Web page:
Well, it’s official. California Senator Kamala Harris is Joe Biden’s running mate and vice presidential candidate.
I steer clear of politics on Money & Markets. If there was an option to “tar and feather them all” on the ballot, I would be first in line to vote. But alas, that’s not an option.
I’m not interested in talking politics. But I am interested in how politics affect my stock portfolio. So, let’s look at what Vice President Kamala Harris might mean for the market.
The open secret of American politics is that the vice president doesn’t matter all that much. He or she is a spare tire. They’re there when you need them, but most of the time, they just take up space.
Given Joe Biden’s age, the potential veep will be a little more significant. But it’s important to remember that the vice president is constitutionally a weak position without a lot of power.
What Kamala Harris Stands For
For better or worse, Harris has a reputation of being somewhat “transactional.”
Unlike, say, Elizabeth Warren, who is a policy wonk, Harris’ ideology is harder to pin down.
Her voting record and campaign promises suggest she’s less interested in pure ideology than she is in appealing to her base of voters on a given issue. That makes her harder to predict, as voters themselves are fickle. So, let’s look at the policy planks she does have.
At the top of the list is a policy she roughly shares with Joe Biden: Medicare expansion. Harris went a little further than Biden, essentially advocating “Medicare for All.” And she’d pay for it with a 0.2% tax on stock trades and a 0.1% tax on bond trades, among other things.
We’re a long way from anything like that getting passed.
But let’s say it does.
This would be good for insurers like UnitedHealth that specialize in Medicare supplemental plans … and bad for Wall Street.
A 0.2% tax on stock trades has no meaningful impact on most buy-and-hold investors, or even most active traders. But it would kill algorithmic and high-frequency trading, which would take away a major source of trading volume.
It would force the entire brokerage industry to rethink its approach.
No one cries for Wall Street. And Wall Street being Wall Street, they’d likely find a way to weasel their way out of paying through a carefully-crafted loophole.
But this would be another tick on the list of negatives already facing the financial sector.
Another Strike Against Financials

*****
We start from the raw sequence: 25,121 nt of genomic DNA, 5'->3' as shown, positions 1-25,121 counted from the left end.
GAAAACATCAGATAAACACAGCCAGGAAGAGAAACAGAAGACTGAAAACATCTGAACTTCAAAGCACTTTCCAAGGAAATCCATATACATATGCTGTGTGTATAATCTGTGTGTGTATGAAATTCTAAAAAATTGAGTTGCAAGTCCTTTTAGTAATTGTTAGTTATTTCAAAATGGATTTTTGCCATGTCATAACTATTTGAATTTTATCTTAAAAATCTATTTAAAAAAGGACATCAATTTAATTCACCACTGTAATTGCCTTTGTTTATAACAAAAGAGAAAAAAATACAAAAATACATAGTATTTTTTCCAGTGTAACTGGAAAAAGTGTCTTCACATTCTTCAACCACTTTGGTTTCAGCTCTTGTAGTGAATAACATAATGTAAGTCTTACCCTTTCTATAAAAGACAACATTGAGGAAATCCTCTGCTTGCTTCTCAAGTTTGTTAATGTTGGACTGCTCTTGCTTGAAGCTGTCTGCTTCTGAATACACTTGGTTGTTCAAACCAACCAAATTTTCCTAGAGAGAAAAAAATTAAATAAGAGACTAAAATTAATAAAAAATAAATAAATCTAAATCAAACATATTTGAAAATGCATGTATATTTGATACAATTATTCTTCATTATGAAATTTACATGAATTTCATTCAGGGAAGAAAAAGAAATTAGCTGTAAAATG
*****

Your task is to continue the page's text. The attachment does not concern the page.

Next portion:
Harris also wants credit agencies to include rent, phone and utility bills when calculating credit scores. This would make more credit available to people without enough credit history to be considered for a loan.
Harris has also advocated strong-arming banks into more aggressive lending to poorer communities.
That’s a dangerous road.
Lax lending to low-credit-scoring borrowers helped inflate the pre-2008 housing bubble. It also means that banks would have to set aside more capital to cover loan losses.
But it’s also bullish for homebuilders and consumer-oriented companies.
Americans carry a lot of debt. And I’m not in favor of any policy that encourages us all to borrow even more. But, at least in the short-term, it could mean a nice bump in consumer spending and housing.
Kamala Harris on the Energy Sector
Harris aligns with Biden on many environmental issues.
Harris supported the Green New Deal in 2019. And as a presidential candidate, she claimed to be in favor of a fracking ban. But she did not include a fracking ban as part of her official environmental plan.
This holds to Harris’s pattern of being transactional. She’ll choose the right words to appeal to her voting base. But she’s not an environmental zealot.
All told, Harris is more or less in line with Biden on energy.
Oil companies won’t love her. But she won’t go to war with them either.
Fossil fuel companies will face a tougher regulatory environment, but likely nothing more stringent than Obama-era rules.
However, Harris will be a boon for alternative energy.
Bottom line: With Harris on the ticket, a potential Biden administration will be broadly good for pockets of the health, consumer and green energy sectors and broadly bad for financials and traditional energy.
And for the overall health of the stock market, Federal Reserve Chair Jerome Powell is still the public figure that matters most.
This bull market will meet its end more from a change in Fed policy than any specific policy by either a second Trump administration or a first Biden administration.
Money & Markets contributor Charles Sizemore specializes in income and retirement topics. Charles is a regular on The Bull & The Bear podcast. He is also a frequent guest on CNBC, Bloomberg and Fox Business.
Follow Charles on Twitter @CharlesSizemore.